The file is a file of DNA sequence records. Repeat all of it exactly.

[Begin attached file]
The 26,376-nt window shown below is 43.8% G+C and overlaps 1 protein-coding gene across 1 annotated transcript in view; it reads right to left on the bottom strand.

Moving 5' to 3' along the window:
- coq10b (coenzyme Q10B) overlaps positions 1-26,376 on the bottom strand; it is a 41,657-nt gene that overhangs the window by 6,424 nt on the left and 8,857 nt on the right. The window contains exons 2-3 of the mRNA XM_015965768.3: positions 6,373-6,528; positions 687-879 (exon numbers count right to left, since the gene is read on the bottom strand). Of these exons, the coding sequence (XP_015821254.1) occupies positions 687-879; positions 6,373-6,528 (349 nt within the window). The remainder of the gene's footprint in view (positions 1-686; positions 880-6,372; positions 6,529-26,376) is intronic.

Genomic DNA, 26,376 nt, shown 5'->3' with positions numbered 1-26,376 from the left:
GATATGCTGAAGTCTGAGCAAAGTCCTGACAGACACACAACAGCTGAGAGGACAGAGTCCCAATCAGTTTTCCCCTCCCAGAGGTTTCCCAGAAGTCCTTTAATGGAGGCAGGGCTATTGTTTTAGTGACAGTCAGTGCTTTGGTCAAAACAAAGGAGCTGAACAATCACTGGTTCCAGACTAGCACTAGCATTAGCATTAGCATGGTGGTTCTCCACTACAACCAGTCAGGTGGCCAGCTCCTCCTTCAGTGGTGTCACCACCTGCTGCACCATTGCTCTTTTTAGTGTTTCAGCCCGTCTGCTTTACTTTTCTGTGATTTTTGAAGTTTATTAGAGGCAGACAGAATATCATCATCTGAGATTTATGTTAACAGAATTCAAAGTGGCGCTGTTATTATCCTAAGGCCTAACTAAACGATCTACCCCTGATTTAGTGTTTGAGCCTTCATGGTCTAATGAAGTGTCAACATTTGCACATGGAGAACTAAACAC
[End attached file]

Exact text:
The 26,376-nt window shown below is 43.8% G+C and overlaps 1 protein-coding gene across 1 annotated transcript in view; it reads right to left on the bottom strand.

Moving 5' to 3' along the window:
- coq10b (coenzyme Q10B) overlaps positions 1-26,376 on the bottom strand; it is a 41,657-nt gene that overhangs the window by 6,424 nt on the left and 8,857 nt on the right. The window contains exons 2-3 of the mRNA XM_015965768.3: positions 6,373-6,528; positions 687-879 (exon numbers count right to left, since the gene is read on the bottom strand). Of these exons, the coding sequence (XP_015821254.1) occupies positions 687-879; positions 6,373-6,528 (349 nt within the window). The remainder of the gene's footprint in view (positions 1-686; positions 880-6,372; positions 6,529-26,376) is intronic.

Genomic DNA, 26,376 nt, shown 5'->3' with positions numbered 1-26,376 from the left:
GATATGCTGAAGTCTGAGCAAAGTCCTGACAGACACACAACAGCTGAGAGGACAGAGTCCCAATCAGTTTTCCCCTCCCAGAGGTTTCCCAGAAGTCCTTTAATGGAGGCAGGGCTATTGTTTTAGTGACAGTCAGTGCTTTGGTCAAAACAAAGGAGCTGAACAATCACTGGTTCCAGACTAGCACTAGCATTAGCATTAGCATGGTGGTTCTCCACTACAACCAGTCAGGTGGCCAGCTCCTCCTTCAGTGGTGTCACCACCTGCTGCACCATTGCTCTTTTTAGTGTTTCAGCCCGTCTGCTTTACTTTTCTGTGATTTTTGAAGTTTATTAGAGGCAGACAGAATATCATCATCTGAGATTTATGTTAACAGAATTCAAAGTGGCGCTGTTATTATCCTAAGGCCTAACTAAACGATCTACCCCTGATTTAGTGTTTGAGCCTTCATGGTCTAATGAAGTGTCAACATTTGCACATGGAGAACTAAACAC